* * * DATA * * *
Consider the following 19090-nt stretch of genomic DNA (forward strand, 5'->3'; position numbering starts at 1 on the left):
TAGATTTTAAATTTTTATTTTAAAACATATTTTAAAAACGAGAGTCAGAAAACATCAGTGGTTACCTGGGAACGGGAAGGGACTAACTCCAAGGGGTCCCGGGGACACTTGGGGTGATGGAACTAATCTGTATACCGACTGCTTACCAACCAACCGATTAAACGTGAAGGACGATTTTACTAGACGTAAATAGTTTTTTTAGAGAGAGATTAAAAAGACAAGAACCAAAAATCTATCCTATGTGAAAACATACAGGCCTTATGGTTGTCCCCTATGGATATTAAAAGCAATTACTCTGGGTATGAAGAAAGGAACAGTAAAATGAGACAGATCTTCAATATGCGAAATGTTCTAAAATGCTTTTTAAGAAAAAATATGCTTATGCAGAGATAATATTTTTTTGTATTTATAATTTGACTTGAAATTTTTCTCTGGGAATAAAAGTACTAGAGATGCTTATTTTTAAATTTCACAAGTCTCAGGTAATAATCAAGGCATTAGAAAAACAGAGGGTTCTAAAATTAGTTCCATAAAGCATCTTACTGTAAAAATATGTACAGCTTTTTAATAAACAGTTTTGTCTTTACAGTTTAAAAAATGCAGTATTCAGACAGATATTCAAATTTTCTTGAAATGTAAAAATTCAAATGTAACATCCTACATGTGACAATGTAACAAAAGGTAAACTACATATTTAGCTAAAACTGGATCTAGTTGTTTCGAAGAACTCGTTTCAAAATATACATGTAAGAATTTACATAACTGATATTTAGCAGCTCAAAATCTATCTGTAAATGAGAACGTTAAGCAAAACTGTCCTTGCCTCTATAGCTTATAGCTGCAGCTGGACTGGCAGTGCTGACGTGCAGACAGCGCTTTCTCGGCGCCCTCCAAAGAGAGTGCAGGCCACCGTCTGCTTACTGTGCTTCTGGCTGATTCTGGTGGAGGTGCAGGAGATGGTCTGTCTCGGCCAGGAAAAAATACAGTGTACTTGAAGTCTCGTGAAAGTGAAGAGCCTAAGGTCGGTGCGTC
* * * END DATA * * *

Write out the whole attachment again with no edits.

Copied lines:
Consider the following 19090-nt stretch of genomic DNA (forward strand, 5'->3'; position numbering starts at 1 on the left):
TAGATTTTAAATTTTTATTTTAAAACATATTTTAAAAACGAGAGTCAGAAAACATCAGTGGTTACCTGGGAACGGGAAGGGACTAACTCCAAGGGGTCCCGGGGACACTTGGGGTGATGGAACTAATCTGTATACCGACTGCTTACCAACCAACCGATTAAACGTGAAGGACGATTTTACTAGACGTAAATAGTTTTTTTAGAGAGAGATTAAAAAGACAAGAACCAAAAATCTATCCTATGTGAAAACATACAGGCCTTATGGTTGTCCCCTATGGATATTAAAAGCAATTACTCTGGGTATGAAGAAAGGAACAGTAAAATGAGACAGATCTTCAATATGCGAAATGTTCTAAAATGCTTTTTAAGAAAAAATATGCTTATGCAGAGATAATATTTTTTTGTATTTATAATTTGACTTGAAATTTTTCTCTGGGAATAAAAGTACTAGAGATGCTTATTTTTAAATTTCACAAGTCTCAGGTAATAATCAAGGCATTAGAAAAACAGAGGGTTCTAAAATTAGTTCCATAAAGCATCTTACTGTAAAAATATGTACAGCTTTTTAATAAACAGTTTTGTCTTTACAGTTTAAAAAATGCAGTATTCAGACAGATATTCAAATTTTCTTGAAATGTAAAAATTCAAATGTAACATCCTACATGTGACAATGTAACAAAAGGTAAACTACATATTTAGCTAAAACTGGATCTAGTTGTTTCGAAGAACTCGTTTCAAAATATACATGTAAGAATTTACATAACTGATATTTAGCAGCTCAAAATCTATCTGTAAATGAGAACGTTAAGCAAAACTGTCCTTGCCTCTATAGCTTATAGCTGCAGCTGGACTGGCAGTGCTGACGTGCAGACAGCGCTTTCTCGGCGCCCTCCAAAGAGAGTGCAGGCCACCGTCTGCTTACTGTGCTTCTGGCTGATTCTGGTGGAGGTGCAGGAGATGGTCTGTCTCGGCCAGGAAAAAATACAGTGTACTTGAAGTCTCGTGAAAGTGAAGAGCCTAAGGTCGGTGCGTC